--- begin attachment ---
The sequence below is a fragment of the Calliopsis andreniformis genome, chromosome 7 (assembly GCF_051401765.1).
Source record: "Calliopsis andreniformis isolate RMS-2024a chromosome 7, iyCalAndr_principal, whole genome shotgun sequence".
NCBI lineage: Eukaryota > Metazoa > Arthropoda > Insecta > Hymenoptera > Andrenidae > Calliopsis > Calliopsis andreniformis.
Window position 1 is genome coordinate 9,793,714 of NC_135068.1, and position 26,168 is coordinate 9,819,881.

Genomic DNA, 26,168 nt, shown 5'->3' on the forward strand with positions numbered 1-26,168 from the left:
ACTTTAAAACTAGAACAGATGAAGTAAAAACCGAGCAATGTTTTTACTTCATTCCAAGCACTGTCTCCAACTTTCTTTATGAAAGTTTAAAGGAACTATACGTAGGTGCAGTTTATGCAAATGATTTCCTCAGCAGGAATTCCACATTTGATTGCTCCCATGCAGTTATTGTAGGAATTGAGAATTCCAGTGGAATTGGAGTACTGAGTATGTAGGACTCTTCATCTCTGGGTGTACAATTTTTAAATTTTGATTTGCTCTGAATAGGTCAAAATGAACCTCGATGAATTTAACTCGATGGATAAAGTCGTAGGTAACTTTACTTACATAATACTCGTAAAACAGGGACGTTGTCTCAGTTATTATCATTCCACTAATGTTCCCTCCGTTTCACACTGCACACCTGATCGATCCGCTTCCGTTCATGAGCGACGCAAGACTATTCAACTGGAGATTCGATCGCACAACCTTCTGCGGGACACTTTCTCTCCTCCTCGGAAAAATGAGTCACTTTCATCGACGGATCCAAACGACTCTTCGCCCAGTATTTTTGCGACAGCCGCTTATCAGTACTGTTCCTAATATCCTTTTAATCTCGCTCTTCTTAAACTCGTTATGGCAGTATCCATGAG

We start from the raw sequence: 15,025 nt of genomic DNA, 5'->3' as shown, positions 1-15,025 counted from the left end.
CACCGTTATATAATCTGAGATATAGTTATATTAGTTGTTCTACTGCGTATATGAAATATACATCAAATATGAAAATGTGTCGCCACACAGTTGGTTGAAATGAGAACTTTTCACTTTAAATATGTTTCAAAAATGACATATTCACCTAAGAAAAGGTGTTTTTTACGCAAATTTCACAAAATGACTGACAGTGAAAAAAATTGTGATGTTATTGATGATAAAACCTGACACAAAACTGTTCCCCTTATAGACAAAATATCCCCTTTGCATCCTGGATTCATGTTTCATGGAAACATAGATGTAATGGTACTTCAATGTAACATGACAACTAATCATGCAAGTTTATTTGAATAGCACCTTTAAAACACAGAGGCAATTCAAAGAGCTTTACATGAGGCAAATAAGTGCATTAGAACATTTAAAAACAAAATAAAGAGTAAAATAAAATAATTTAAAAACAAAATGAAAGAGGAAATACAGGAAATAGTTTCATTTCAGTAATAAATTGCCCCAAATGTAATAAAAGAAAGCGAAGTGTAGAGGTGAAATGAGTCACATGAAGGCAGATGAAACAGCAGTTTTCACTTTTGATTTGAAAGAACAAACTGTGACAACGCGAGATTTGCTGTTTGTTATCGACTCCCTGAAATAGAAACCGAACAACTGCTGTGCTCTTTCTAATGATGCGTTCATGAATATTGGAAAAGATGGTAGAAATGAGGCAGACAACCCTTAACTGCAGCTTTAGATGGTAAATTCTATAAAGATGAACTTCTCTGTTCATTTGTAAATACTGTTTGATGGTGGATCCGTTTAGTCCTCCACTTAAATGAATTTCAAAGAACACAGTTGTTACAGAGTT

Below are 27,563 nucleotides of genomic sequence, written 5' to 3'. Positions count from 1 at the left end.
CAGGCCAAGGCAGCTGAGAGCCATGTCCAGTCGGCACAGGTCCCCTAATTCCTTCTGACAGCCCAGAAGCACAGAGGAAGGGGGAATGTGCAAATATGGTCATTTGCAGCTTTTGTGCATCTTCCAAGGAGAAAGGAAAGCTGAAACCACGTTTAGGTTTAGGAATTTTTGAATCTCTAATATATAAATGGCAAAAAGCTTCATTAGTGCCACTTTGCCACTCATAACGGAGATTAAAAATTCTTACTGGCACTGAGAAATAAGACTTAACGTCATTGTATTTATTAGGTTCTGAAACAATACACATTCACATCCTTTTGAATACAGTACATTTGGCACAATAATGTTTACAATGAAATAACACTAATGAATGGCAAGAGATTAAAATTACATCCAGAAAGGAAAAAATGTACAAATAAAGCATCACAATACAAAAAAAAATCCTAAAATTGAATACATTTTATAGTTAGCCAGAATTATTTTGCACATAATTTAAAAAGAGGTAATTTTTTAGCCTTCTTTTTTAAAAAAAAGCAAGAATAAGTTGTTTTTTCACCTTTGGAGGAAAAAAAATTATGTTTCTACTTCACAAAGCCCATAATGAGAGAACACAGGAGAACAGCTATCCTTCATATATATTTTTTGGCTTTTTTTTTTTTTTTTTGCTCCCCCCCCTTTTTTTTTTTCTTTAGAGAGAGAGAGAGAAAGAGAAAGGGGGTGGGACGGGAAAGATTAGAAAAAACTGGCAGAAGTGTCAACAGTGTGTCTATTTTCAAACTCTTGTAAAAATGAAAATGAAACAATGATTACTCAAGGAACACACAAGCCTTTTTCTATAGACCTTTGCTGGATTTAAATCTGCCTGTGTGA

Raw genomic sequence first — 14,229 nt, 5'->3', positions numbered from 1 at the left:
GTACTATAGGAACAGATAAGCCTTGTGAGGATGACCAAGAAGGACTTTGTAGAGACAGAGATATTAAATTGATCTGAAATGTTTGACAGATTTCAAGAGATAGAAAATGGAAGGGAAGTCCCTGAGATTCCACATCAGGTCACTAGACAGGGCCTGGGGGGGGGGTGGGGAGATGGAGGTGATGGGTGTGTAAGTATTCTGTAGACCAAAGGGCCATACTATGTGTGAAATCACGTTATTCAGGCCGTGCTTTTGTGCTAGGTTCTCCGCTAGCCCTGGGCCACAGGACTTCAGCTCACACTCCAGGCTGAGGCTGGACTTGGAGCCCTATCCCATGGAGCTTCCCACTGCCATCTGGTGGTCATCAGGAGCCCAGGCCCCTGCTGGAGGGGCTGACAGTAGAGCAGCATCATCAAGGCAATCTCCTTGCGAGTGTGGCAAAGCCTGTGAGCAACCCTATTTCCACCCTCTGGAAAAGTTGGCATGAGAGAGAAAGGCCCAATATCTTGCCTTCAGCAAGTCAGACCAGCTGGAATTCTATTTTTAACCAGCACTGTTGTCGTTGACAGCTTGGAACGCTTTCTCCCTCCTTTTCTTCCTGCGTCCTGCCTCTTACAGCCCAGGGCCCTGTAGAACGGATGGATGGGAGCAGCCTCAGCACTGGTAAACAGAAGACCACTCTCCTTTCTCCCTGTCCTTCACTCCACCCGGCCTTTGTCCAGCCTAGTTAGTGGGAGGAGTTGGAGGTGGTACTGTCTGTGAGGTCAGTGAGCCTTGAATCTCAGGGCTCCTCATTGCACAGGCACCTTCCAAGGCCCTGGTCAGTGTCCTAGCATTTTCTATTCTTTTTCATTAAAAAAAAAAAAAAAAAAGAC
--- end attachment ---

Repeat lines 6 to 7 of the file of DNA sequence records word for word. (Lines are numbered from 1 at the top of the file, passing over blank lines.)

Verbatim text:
ACTTTAAAACTAGAACAGATGAAGTAAAAACCGAGCAATGTTTTTACTTCATTCCAAGCACTGTCTCCAACTTTCTTTATGAAAGTTTAAAGGAACTATACGTAGGTGCAGTTTATGCAAATGATTTCCTCAGCAGGAATTCCACATTTGATTGCTCCCATGCAGTTATTGTAGGAATTGAGAATTCCAGTGGAATTGGAGTACTGAGTATGTAGGACTCTTCATCTCTGGGTGTACAATTTTTAAATTTTGATTTGCTCTGAATAGGTCAAAATGAACCTCGATGAATTTAACTCGATGGATAAAGTCGTAGGTAACTTTACTTACATAATACTCGTAAAACAGGGACGTTGTCTCAGTTATTATCATTCCACTAATGTTCCCTCCGTTTCACACTGCACACCTGATCGATCCGCTTCCGTTCATGAGCGACGCAAGACTATTCAACTGGAGATTCGATCGCACAACCTTCTGCGGGACACTTTCTCTCCTCCTCGGAAAAATGAGTCACTTTCATCGACGGATCCAAACGACTCTTCGCCCAGTATTTTTGCGACAGCCGCTTATCAGTACTGTTCCTAATATCCTTTTAATCTCGCTCTTCTTAAACTCGTTATGGCAGTATCCATGAG

We start from the raw sequence: 15,025 nt of genomic DNA, 5'->3' as shown, positions 1-15,025 counted from the left end.